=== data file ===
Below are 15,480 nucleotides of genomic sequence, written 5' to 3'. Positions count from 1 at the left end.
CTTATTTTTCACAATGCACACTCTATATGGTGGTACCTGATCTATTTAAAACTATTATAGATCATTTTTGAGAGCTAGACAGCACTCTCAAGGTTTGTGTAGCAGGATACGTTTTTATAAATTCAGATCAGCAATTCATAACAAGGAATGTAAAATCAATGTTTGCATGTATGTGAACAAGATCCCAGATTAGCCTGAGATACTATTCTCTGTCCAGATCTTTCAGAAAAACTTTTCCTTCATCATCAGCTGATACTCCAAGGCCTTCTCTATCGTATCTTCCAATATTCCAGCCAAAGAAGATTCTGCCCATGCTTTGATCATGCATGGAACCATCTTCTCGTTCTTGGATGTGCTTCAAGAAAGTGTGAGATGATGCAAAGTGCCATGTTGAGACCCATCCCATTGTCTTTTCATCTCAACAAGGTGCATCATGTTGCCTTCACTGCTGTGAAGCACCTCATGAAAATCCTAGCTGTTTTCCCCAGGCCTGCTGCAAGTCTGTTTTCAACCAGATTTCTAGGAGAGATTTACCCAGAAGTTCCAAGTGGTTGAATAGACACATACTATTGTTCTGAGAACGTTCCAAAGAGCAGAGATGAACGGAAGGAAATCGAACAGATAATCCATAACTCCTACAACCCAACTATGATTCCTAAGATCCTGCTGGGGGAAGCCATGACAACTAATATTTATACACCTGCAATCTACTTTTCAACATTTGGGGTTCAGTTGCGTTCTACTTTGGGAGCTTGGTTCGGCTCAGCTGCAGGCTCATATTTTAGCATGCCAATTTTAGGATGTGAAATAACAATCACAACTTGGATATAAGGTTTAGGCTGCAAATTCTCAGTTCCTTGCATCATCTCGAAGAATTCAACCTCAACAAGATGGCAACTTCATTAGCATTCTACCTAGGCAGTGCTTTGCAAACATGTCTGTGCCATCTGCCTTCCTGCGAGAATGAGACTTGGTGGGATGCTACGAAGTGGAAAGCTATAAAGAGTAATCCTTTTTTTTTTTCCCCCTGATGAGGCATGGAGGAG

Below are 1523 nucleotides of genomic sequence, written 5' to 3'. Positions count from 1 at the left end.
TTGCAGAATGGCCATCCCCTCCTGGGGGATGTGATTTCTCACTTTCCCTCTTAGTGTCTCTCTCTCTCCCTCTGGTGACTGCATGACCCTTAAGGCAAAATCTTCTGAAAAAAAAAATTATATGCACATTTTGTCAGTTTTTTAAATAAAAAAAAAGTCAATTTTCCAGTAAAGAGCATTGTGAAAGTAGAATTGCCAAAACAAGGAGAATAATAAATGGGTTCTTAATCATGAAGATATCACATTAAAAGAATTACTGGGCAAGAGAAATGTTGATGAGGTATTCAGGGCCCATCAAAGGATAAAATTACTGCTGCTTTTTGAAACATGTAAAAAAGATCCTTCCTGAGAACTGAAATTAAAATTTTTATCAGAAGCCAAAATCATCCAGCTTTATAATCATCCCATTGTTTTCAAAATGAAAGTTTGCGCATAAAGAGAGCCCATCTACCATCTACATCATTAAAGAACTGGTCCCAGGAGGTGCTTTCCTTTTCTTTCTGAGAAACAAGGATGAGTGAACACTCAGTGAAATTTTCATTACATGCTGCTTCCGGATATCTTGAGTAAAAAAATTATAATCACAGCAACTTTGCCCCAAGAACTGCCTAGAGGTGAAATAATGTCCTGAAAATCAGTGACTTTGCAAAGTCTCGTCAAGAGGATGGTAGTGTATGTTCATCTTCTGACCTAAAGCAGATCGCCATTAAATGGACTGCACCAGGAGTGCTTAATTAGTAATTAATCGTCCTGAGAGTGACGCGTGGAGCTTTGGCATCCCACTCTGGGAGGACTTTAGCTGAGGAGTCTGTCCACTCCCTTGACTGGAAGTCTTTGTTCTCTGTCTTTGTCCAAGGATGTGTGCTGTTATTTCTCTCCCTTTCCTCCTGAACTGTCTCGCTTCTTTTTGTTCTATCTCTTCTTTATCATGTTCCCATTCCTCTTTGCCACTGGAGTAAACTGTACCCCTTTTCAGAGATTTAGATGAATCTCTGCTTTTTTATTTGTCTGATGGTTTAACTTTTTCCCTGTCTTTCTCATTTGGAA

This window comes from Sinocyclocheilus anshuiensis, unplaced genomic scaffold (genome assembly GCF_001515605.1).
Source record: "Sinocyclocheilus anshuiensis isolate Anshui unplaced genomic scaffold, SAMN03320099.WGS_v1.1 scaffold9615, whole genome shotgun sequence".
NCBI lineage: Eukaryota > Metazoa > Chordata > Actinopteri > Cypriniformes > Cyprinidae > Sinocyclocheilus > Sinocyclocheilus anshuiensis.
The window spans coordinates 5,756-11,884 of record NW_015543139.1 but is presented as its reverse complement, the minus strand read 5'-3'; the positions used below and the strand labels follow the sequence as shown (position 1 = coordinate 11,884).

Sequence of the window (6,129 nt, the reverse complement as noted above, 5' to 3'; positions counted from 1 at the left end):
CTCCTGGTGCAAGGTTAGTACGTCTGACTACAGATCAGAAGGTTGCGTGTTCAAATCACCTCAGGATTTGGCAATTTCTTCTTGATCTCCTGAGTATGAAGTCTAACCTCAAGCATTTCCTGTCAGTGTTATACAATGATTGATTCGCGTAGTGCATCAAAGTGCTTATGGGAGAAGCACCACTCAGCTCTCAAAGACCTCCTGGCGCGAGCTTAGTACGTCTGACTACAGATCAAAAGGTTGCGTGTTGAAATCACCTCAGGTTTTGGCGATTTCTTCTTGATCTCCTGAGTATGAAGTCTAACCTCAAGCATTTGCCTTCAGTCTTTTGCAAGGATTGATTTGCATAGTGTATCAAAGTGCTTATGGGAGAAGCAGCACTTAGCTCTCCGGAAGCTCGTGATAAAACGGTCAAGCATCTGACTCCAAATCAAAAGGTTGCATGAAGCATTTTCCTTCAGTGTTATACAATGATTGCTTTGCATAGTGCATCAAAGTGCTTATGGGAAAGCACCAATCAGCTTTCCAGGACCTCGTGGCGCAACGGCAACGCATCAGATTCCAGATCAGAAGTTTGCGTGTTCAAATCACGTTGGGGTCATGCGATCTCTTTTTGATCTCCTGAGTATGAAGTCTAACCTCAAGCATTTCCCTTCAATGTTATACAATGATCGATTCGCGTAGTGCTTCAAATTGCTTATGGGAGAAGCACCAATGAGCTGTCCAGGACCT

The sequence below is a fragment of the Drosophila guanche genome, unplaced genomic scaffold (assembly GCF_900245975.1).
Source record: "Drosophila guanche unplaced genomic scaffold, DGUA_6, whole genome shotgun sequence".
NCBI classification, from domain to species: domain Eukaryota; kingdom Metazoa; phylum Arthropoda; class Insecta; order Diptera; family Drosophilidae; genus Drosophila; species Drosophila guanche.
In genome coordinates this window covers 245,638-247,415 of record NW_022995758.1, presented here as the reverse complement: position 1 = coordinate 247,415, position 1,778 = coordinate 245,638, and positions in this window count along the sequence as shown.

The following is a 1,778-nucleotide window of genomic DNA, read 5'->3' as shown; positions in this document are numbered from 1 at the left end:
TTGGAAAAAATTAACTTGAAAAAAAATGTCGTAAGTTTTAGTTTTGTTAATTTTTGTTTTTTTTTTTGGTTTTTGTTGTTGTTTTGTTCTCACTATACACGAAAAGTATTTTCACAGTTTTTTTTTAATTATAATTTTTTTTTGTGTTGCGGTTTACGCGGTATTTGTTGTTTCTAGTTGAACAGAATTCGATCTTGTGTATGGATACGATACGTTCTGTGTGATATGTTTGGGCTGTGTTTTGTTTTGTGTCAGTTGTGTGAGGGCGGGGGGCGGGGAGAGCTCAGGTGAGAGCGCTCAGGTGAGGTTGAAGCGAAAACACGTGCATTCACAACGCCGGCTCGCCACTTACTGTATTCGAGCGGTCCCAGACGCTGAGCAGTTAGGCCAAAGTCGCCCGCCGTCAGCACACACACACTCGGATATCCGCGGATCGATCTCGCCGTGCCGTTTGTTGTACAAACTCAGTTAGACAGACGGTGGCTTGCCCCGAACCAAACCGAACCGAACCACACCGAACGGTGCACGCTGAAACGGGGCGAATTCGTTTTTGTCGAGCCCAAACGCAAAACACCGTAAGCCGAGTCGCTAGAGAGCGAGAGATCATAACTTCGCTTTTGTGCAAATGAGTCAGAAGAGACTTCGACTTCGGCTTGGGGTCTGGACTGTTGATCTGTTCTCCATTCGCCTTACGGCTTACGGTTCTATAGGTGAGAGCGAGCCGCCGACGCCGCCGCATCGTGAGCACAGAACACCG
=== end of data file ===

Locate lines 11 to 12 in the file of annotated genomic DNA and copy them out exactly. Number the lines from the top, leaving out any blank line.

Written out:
The sequence below is a fragment of the Drosophila guanche genome, unplaced genomic scaffold (assembly GCF_900245975.1).
Source record: "Drosophila guanche unplaced genomic scaffold, DGUA_6, whole genome shotgun sequence".